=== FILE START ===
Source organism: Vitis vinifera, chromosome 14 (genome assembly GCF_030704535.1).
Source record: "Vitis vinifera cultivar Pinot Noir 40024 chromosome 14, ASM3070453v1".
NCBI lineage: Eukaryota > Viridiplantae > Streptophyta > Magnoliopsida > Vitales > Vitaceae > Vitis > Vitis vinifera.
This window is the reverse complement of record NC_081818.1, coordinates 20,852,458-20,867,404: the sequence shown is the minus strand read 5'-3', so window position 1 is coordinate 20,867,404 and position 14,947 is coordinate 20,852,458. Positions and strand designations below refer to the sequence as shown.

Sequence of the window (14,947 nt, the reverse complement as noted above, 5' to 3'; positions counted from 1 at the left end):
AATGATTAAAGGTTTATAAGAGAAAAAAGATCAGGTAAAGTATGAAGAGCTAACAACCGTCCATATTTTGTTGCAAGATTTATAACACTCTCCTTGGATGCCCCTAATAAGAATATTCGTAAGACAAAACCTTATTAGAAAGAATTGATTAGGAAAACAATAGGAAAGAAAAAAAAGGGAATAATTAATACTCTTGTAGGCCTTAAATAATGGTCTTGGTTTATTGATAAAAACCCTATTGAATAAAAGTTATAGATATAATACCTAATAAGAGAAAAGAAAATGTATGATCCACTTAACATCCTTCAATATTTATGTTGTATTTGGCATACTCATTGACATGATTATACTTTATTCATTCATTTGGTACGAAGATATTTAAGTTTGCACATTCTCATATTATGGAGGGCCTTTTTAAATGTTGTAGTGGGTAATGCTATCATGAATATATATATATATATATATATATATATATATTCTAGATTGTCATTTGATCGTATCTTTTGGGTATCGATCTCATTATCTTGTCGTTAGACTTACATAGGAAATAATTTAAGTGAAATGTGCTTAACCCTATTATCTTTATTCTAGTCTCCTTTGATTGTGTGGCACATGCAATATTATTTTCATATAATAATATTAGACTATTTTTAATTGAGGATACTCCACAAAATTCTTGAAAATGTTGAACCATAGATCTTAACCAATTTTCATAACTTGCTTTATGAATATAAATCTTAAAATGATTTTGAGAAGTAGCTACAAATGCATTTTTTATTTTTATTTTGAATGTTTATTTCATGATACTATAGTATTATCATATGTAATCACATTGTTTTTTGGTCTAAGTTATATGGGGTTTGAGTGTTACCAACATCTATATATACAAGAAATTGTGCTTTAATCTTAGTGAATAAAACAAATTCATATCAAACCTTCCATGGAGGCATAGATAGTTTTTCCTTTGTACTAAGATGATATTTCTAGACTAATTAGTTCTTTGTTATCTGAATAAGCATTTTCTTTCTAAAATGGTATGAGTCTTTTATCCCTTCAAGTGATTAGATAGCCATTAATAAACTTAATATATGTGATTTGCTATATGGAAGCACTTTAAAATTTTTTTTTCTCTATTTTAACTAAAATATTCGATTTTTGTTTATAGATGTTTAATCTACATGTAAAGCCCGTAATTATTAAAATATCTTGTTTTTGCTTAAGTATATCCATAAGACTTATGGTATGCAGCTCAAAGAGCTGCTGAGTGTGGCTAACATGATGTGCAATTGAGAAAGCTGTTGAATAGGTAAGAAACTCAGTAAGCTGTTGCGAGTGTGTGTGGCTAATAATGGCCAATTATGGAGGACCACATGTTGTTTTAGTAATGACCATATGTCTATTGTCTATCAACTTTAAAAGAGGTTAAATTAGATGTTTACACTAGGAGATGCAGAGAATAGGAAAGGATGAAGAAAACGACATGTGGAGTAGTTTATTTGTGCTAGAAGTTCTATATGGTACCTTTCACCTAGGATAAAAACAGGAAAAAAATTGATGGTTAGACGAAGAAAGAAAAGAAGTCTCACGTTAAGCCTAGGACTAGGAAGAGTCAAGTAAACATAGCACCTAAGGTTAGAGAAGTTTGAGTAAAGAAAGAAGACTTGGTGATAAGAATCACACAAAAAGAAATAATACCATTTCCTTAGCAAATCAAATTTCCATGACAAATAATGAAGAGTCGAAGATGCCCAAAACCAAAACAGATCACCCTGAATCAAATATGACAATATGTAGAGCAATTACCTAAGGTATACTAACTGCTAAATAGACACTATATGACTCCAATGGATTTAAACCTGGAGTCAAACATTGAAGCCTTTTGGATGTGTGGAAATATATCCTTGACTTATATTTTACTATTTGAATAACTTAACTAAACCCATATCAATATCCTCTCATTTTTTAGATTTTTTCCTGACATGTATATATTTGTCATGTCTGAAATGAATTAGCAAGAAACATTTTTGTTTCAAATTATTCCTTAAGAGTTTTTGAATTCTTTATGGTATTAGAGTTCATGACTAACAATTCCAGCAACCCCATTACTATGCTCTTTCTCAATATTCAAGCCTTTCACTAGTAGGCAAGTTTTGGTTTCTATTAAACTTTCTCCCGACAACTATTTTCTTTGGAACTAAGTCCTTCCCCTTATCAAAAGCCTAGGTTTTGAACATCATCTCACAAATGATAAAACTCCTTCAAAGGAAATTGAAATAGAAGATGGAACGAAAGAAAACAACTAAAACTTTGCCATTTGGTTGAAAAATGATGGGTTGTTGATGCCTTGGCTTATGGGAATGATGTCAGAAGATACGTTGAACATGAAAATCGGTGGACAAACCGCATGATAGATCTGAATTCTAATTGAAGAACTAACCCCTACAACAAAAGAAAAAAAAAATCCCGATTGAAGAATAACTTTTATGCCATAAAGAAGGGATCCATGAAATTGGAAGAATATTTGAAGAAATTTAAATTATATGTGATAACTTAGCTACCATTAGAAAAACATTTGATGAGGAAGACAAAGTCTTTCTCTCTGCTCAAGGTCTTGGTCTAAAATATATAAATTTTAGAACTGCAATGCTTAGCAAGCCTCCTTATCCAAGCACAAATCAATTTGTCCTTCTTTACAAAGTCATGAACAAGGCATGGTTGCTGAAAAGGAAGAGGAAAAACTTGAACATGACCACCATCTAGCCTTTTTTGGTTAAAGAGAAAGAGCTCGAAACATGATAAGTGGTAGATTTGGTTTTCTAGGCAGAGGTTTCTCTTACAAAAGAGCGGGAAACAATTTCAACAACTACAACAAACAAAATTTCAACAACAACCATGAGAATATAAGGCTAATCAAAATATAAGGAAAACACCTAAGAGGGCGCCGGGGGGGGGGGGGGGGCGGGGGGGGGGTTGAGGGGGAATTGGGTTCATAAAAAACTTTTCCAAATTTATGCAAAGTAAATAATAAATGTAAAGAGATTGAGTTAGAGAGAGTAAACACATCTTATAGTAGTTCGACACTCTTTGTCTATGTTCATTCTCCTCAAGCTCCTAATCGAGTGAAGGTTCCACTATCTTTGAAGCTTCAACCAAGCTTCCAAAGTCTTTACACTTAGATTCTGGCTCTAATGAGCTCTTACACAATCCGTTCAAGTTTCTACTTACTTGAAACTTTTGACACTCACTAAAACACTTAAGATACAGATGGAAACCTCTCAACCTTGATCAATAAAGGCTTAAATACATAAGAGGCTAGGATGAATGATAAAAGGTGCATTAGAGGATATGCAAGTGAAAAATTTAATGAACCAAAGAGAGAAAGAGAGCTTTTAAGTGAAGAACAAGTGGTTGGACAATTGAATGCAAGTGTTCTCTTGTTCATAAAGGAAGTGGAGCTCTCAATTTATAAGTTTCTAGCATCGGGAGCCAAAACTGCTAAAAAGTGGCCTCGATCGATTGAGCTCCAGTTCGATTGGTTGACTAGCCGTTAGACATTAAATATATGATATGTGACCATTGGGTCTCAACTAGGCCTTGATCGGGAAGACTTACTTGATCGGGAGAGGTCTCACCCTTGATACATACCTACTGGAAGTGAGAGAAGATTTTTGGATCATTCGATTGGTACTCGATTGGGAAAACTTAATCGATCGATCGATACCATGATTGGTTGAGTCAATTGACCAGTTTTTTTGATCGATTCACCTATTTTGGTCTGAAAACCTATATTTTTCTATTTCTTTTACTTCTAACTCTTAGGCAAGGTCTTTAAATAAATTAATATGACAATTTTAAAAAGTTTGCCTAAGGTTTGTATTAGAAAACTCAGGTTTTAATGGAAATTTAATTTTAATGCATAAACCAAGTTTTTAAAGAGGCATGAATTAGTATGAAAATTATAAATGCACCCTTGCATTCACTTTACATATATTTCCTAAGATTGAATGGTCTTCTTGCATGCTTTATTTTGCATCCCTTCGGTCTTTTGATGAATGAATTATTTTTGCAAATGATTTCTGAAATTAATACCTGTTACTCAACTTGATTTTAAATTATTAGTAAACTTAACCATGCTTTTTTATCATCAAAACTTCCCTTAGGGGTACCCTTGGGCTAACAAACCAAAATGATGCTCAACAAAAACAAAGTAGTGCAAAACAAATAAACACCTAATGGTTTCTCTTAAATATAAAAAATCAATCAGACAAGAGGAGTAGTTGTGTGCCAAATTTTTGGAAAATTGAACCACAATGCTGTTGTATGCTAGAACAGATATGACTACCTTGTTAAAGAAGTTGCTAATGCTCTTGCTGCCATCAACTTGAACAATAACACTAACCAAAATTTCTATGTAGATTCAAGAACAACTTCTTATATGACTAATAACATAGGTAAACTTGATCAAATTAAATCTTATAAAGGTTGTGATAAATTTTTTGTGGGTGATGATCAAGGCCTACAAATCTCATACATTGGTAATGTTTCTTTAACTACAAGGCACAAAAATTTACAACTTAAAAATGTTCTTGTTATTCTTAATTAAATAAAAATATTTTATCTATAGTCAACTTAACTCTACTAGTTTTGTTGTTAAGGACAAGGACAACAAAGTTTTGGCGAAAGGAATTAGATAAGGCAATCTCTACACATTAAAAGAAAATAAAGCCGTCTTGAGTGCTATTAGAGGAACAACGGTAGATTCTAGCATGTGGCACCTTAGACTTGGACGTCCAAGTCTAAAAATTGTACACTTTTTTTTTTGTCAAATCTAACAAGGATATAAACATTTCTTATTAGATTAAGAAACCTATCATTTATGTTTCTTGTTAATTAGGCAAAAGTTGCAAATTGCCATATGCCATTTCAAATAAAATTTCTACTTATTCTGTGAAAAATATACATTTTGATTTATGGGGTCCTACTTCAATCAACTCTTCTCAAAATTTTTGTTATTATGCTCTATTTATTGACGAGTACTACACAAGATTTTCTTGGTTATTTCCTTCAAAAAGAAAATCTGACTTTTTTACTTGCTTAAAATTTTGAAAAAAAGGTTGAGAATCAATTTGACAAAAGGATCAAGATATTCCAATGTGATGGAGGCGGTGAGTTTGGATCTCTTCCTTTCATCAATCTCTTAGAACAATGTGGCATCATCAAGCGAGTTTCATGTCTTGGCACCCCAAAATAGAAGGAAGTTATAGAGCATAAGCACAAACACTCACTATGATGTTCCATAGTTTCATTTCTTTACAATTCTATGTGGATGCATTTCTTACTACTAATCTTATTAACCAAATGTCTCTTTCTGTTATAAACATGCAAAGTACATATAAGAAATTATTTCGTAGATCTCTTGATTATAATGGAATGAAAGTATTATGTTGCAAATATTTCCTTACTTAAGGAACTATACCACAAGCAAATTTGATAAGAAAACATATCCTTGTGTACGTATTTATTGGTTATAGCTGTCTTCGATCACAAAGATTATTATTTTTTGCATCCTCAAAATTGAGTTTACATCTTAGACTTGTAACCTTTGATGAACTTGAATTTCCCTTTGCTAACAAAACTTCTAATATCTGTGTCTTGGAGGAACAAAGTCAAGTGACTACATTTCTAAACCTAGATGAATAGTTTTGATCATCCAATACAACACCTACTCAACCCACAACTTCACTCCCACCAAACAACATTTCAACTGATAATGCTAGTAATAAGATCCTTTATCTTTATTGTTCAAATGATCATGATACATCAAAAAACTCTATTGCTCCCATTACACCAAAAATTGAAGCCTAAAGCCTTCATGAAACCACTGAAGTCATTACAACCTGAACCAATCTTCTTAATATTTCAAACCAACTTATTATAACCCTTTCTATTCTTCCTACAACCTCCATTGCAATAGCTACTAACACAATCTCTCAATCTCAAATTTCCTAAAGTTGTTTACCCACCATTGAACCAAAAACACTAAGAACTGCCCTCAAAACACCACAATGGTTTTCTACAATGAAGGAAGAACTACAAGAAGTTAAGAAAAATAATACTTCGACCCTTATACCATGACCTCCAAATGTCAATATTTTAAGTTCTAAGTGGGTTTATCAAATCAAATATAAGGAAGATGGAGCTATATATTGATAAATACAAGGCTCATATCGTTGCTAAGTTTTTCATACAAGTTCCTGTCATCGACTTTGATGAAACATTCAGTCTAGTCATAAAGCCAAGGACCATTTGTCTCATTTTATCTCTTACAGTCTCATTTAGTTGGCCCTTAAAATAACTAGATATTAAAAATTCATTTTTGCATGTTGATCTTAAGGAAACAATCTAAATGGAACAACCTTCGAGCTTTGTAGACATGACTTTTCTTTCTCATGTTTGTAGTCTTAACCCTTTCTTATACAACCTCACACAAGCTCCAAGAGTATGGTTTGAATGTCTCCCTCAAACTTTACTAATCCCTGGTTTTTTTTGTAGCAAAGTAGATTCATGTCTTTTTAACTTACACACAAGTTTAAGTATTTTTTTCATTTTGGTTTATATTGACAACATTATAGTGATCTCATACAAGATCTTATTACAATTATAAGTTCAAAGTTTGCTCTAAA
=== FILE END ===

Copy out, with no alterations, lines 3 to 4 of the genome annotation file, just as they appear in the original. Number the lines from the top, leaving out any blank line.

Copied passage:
NCBI lineage: Eukaryota > Viridiplantae > Streptophyta > Magnoliopsida > Vitales > Vitaceae > Vitis > Vitis vinifera.
This window is the reverse complement of record NC_081818.1, coordinates 20,852,458-20,867,404: the sequence shown is the minus strand read 5'-3', so window position 1 is coordinate 20,867,404 and position 14,947 is coordinate 20,852,458. Positions and strand designations below refer to the sequence as shown.